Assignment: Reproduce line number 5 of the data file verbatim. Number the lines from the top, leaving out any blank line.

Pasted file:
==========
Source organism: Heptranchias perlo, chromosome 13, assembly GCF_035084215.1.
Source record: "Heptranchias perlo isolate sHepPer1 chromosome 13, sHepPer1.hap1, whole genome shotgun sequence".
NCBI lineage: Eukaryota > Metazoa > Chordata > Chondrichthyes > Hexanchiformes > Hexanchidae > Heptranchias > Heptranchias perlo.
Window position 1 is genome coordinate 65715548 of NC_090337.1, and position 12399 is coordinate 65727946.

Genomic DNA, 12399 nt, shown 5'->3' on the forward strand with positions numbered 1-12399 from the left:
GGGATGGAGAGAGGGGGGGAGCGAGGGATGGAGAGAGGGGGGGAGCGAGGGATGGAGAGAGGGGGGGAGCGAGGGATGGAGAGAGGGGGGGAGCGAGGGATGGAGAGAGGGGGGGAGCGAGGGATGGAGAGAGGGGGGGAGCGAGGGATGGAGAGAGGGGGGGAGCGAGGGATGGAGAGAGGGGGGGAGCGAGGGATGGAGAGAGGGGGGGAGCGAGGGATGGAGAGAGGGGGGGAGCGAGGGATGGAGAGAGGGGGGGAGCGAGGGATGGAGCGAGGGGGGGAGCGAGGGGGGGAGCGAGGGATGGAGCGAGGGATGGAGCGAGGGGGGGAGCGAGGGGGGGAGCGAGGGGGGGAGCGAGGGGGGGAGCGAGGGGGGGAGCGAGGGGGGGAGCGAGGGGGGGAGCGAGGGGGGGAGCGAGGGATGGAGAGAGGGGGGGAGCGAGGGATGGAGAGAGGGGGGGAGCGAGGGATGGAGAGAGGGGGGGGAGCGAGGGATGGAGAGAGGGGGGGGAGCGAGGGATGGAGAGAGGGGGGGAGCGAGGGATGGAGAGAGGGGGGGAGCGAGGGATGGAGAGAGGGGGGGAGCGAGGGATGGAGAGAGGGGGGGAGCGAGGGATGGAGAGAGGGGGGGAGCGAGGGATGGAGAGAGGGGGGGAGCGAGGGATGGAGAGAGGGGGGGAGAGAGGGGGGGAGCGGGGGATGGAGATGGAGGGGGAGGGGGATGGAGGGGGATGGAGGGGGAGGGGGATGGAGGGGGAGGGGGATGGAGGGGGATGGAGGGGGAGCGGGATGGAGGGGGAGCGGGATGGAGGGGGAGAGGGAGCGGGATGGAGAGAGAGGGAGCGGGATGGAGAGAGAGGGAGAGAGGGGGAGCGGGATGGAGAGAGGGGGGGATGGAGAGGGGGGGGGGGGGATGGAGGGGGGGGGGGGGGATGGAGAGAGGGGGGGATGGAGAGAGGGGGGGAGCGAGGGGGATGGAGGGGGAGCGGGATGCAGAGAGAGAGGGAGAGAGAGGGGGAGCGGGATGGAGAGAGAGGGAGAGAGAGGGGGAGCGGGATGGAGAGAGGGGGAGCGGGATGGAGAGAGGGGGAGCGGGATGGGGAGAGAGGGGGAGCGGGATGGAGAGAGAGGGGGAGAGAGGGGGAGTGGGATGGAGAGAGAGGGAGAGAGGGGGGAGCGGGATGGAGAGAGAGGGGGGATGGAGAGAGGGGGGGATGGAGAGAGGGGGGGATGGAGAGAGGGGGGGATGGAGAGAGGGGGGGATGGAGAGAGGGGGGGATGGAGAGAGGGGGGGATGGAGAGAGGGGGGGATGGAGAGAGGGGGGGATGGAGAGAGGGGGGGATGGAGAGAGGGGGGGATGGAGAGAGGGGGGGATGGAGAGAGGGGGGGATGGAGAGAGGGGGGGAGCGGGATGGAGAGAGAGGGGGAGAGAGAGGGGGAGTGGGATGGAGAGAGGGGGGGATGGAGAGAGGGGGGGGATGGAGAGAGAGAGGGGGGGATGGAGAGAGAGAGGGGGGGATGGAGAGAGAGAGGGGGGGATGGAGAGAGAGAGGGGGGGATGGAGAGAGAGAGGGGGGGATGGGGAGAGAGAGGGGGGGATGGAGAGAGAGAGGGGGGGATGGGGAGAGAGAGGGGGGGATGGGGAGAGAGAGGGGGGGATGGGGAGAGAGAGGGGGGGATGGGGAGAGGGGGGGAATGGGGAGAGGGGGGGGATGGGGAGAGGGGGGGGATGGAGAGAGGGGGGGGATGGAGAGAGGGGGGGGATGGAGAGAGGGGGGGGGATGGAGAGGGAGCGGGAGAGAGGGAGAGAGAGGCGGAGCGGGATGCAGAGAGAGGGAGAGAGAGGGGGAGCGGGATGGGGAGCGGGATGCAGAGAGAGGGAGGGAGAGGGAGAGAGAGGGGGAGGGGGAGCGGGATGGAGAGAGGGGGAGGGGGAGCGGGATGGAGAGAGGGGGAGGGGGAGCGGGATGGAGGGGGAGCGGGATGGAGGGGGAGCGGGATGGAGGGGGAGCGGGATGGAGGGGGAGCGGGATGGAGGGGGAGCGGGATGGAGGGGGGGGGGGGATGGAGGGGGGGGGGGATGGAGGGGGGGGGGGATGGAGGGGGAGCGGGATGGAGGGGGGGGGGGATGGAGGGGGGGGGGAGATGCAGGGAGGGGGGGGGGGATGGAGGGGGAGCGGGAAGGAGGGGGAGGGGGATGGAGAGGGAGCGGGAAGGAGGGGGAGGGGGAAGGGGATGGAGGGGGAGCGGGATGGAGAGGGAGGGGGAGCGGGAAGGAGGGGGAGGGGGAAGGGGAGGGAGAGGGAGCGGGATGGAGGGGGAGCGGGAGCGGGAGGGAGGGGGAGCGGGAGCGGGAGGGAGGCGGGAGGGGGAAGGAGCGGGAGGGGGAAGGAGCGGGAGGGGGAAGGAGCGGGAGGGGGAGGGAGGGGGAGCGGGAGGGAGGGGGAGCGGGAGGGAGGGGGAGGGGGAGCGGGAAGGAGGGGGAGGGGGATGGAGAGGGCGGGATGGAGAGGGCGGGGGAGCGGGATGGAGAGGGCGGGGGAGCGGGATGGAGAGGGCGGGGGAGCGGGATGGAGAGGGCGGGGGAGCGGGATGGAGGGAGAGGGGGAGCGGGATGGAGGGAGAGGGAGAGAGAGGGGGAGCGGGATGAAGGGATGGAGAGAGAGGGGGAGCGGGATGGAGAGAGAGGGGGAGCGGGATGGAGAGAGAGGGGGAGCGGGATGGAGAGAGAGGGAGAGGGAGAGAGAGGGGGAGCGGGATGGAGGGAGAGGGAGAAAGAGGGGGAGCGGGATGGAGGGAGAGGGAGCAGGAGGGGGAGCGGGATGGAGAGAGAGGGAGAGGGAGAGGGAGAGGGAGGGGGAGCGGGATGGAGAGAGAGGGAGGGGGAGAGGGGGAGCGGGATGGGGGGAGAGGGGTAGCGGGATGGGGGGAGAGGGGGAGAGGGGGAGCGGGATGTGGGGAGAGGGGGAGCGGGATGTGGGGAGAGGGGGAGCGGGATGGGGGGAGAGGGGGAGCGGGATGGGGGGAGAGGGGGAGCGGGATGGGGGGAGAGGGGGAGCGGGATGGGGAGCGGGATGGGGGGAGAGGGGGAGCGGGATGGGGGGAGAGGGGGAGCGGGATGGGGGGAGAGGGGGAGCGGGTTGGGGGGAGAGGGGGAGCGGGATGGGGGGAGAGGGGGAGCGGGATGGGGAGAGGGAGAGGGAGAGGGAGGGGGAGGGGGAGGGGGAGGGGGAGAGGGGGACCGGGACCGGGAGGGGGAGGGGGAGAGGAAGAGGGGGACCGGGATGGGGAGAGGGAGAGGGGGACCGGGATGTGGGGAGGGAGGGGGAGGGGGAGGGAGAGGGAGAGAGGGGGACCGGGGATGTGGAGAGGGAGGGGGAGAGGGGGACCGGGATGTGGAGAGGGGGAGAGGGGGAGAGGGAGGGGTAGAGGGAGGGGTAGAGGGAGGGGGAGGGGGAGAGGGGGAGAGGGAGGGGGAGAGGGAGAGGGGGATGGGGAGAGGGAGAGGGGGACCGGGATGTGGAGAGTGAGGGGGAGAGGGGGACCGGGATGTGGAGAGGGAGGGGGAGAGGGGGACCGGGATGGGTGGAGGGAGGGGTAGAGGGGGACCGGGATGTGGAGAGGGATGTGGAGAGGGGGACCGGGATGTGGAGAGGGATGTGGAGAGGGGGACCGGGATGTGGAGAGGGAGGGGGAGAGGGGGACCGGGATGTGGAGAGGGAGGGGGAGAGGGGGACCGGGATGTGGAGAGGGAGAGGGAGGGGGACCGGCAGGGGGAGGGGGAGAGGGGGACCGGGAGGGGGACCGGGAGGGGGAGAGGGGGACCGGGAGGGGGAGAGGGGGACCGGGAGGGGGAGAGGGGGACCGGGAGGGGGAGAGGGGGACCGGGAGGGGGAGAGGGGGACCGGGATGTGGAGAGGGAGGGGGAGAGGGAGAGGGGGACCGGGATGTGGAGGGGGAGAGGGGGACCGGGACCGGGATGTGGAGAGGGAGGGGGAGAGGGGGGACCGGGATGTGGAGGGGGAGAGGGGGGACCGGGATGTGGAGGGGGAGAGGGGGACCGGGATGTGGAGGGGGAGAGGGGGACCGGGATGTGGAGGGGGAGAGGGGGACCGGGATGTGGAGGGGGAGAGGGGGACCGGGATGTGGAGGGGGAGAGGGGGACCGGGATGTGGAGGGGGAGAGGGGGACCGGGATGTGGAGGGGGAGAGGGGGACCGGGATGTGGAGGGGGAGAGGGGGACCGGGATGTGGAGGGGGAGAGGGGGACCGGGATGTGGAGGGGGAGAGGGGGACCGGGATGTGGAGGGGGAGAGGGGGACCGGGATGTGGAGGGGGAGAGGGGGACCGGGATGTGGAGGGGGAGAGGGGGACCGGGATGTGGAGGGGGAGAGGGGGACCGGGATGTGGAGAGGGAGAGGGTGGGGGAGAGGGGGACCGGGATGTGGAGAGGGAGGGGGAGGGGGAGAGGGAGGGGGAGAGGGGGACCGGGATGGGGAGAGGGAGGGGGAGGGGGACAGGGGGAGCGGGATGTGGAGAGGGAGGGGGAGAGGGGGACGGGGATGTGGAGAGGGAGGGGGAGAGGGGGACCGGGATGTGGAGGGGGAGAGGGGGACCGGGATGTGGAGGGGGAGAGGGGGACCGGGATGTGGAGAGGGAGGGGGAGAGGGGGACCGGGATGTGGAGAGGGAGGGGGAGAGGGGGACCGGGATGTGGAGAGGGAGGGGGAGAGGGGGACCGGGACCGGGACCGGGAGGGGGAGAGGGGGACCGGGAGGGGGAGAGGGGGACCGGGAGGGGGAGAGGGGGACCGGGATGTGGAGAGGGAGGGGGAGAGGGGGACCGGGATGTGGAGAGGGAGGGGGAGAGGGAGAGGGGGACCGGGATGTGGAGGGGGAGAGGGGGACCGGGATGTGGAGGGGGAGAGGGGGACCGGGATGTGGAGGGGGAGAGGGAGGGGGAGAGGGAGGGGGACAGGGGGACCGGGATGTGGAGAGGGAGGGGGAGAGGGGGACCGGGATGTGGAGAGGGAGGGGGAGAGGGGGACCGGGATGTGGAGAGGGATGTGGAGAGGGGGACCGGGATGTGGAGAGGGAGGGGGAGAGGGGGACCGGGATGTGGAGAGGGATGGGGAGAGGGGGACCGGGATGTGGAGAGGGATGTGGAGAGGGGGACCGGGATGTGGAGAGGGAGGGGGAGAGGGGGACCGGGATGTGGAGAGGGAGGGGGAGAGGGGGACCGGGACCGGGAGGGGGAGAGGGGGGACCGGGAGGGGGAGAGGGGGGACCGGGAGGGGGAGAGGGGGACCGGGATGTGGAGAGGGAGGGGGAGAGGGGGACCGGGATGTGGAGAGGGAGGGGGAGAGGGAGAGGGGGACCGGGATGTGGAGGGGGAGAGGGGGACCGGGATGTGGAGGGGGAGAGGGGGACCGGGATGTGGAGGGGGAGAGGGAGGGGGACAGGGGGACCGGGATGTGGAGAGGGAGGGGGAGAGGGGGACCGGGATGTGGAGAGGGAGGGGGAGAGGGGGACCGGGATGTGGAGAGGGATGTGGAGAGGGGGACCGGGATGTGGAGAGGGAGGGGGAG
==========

Genomic DNA, 12399 nt, shown 5'->3' on the forward strand with positions numbered 1-12399 from the left: